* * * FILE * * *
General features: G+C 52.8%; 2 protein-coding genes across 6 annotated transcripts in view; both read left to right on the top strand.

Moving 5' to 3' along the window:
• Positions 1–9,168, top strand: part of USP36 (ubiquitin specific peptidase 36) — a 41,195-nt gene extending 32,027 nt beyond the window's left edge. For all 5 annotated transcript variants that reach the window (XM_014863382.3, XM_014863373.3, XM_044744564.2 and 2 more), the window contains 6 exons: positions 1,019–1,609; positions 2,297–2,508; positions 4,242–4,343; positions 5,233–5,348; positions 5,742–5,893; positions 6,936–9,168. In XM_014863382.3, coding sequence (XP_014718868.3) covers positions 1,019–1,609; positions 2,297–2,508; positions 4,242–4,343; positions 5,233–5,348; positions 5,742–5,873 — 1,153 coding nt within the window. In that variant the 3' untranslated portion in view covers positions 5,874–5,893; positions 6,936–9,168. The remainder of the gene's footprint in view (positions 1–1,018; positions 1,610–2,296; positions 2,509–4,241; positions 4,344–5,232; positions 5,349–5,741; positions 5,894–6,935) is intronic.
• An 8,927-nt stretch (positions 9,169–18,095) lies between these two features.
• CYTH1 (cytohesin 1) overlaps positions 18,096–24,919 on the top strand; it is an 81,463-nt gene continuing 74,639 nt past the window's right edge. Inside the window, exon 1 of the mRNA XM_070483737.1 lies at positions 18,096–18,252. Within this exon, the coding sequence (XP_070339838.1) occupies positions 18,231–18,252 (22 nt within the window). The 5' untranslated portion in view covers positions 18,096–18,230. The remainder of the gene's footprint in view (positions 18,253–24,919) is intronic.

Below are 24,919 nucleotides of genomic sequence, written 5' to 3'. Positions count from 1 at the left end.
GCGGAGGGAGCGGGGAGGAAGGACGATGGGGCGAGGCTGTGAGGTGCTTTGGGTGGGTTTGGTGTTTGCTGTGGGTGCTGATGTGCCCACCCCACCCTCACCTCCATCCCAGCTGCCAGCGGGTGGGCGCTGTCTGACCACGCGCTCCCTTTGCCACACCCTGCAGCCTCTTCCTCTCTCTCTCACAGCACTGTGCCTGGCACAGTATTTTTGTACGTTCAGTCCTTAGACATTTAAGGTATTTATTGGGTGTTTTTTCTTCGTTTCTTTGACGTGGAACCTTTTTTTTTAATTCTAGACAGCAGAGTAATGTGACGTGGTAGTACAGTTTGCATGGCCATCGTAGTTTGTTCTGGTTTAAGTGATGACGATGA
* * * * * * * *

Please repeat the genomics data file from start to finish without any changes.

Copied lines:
General features: G+C 52.8%; 2 protein-coding genes across 6 annotated transcripts in view; both read left to right on the top strand.

Moving 5' to 3' along the window:
• Positions 1–9,168, top strand: part of USP36 (ubiquitin specific peptidase 36) — a 41,195-nt gene extending 32,027 nt beyond the window's left edge. For all 5 annotated transcript variants that reach the window (XM_014863382.3, XM_014863373.3, XM_044744564.2 and 2 more), the window contains 6 exons: positions 1,019–1,609; positions 2,297–2,508; positions 4,242–4,343; positions 5,233–5,348; positions 5,742–5,893; positions 6,936–9,168. In XM_014863382.3, coding sequence (XP_014718868.3) covers positions 1,019–1,609; positions 2,297–2,508; positions 4,242–4,343; positions 5,233–5,348; positions 5,742–5,873 — 1,153 coding nt within the window. In that variant the 3' untranslated portion in view covers positions 5,874–5,893; positions 6,936–9,168. The remainder of the gene's footprint in view (positions 1–1,018; positions 1,610–2,296; positions 2,509–4,241; positions 4,344–5,232; positions 5,349–5,741; positions 5,894–6,935) is intronic.
• An 8,927-nt stretch (positions 9,169–18,095) lies between these two features.
• CYTH1 (cytohesin 1) overlaps positions 18,096–24,919 on the top strand; it is an 81,463-nt gene continuing 74,639 nt past the window's right edge. Inside the window, exon 1 of the mRNA XM_070483737.1 lies at positions 18,096–18,252. Within this exon, the coding sequence (XP_070339838.1) occupies positions 18,231–18,252 (22 nt within the window). The 5' untranslated portion in view covers positions 18,096–18,230. The remainder of the gene's footprint in view (positions 18,253–24,919) is intronic.

Below are 24,919 nucleotides of genomic sequence, written 5' to 3'. Positions count from 1 at the left end.
GCGGAGGGAGCGGGGAGGAAGGACGATGGGGCGAGGCTGTGAGGTGCTTTGGGTGGGTTTGGTGTTTGCTGTGGGTGCTGATGTGCCCACCCCACCCTCACCTCCATCCCAGCTGCCAGCGGGTGGGCGCTGTCTGACCACGCGCTCCCTTTGCCACACCCTGCAGCCTCTTCCTCTCTCTCTCACAGCACTGTGCCTGGCACAGTATTTTTGTACGTTCAGTCCTTAGACATTTAAGGTATTTATTGGGTGTTTTTTCTTCGTTTCTTTGACGTGGAACCTTTTTTTTTAATTCTAGACAGCAGAGTAATGTGACGTGGTAGTACAGTTTGCATGGCCATCGTAGTTTGTTCTGGTTTAAGTGATGACGATGA